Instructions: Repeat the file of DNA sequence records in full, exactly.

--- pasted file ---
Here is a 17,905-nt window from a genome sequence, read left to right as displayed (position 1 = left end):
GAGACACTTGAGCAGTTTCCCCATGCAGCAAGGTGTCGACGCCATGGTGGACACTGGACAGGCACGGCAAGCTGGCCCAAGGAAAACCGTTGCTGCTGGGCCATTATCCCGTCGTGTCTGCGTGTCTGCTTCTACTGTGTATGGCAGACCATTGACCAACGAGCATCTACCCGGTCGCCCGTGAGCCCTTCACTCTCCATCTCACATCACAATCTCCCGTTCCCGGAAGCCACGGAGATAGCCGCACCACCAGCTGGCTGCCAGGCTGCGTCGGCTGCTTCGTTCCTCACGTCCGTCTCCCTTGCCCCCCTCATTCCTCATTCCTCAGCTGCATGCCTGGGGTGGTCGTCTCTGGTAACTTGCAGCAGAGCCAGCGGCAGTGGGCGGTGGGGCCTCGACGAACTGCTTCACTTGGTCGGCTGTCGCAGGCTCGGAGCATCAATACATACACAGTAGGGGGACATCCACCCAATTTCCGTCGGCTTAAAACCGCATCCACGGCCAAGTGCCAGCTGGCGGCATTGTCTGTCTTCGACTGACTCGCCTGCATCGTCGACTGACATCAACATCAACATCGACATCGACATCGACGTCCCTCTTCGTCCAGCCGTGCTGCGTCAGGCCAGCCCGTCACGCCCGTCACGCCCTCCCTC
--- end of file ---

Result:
Here is a 17,905-nt window from a genome sequence, read left to right as displayed (position 1 = left end):
GAGACACTTGAGCAGTTTCCCCATGCAGCAAGGTGTCGACGCCATGGTGGACACTGGACAGGCACGGCAAGCTGGCCCAAGGAAAACCGTTGCTGCTGGGCCATTATCCCGTCGTGTCTGCGTGTCTGCTTCTACTGTGTATGGCAGACCATTGACCAACGAGCATCTACCCGGTCGCCCGTGAGCCCTTCACTCTCCATCTCACATCACAATCTCCCGTTCCCGGAAGCCACGGAGATAGCCGCACCACCAGCTGGCTGCCAGGCTGCGTCGGCTGCTTCGTTCCTCACGTCCGTCTCCCTTGCCCCCCTCATTCCTCATTCCTCAGCTGCATGCCTGGGGTGGTCGTCTCTGGTAACTTGCAGCAGAGCCAGCGGCAGTGGGCGGTGGGGCCTCGACGAACTGCTTCACTTGGTCGGCTGTCGCAGGCTCGGAGCATCAATACATACACAGTAGGGGGACATCCACCCAATTTCCGTCGGCTTAAAACCGCATCCACGGCCAAGTGCCAGCTGGCGGCATTGTCTGTCTTCGACTGACTCGCCTGCATCGTCGACTGACATCAACATCAACATCGACATCGACATCGACGTCCCTCTTCGTCCAGCCGTGCTGCGTCAGGCCAGCCCGTCACGCCCGTCACGCCCTCCCTC